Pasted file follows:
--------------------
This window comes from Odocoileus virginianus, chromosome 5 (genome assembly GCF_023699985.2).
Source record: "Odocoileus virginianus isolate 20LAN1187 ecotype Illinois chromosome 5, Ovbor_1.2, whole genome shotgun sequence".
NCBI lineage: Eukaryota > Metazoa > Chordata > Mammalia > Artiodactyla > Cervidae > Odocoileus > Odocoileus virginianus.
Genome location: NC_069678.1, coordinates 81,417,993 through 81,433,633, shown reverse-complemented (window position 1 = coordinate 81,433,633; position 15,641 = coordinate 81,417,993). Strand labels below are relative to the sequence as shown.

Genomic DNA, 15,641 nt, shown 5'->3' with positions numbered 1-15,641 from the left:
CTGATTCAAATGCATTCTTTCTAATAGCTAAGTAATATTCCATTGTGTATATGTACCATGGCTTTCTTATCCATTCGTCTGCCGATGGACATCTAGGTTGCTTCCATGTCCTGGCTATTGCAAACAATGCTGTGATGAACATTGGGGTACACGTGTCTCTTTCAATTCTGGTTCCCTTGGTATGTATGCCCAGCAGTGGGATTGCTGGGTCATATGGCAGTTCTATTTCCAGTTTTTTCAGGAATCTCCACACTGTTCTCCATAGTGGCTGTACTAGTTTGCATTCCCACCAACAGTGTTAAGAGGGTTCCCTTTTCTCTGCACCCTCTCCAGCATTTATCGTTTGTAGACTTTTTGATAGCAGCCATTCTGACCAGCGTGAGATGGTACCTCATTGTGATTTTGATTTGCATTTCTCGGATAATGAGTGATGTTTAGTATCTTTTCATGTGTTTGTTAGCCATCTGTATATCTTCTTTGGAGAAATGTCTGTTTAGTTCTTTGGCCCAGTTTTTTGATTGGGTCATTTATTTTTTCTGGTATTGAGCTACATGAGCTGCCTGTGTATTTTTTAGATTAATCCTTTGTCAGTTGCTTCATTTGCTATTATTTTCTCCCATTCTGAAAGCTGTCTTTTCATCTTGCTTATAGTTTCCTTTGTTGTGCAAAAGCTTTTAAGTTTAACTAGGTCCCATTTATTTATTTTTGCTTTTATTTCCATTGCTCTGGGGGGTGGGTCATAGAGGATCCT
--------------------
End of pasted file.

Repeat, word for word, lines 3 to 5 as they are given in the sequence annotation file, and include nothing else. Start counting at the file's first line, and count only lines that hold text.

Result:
NCBI lineage: Eukaryota > Metazoa > Chordata > Mammalia > Artiodactyla > Cervidae > Odocoileus > Odocoileus virginianus.
Genome location: NC_069678.1, coordinates 81,417,993 through 81,433,633, shown reverse-complemented (window position 1 = coordinate 81,433,633; position 15,641 = coordinate 81,417,993). Strand labels below are relative to the sequence as shown.

Genomic DNA, 15,641 nt, shown 5'->3' with positions numbered 1-15,641 from the left: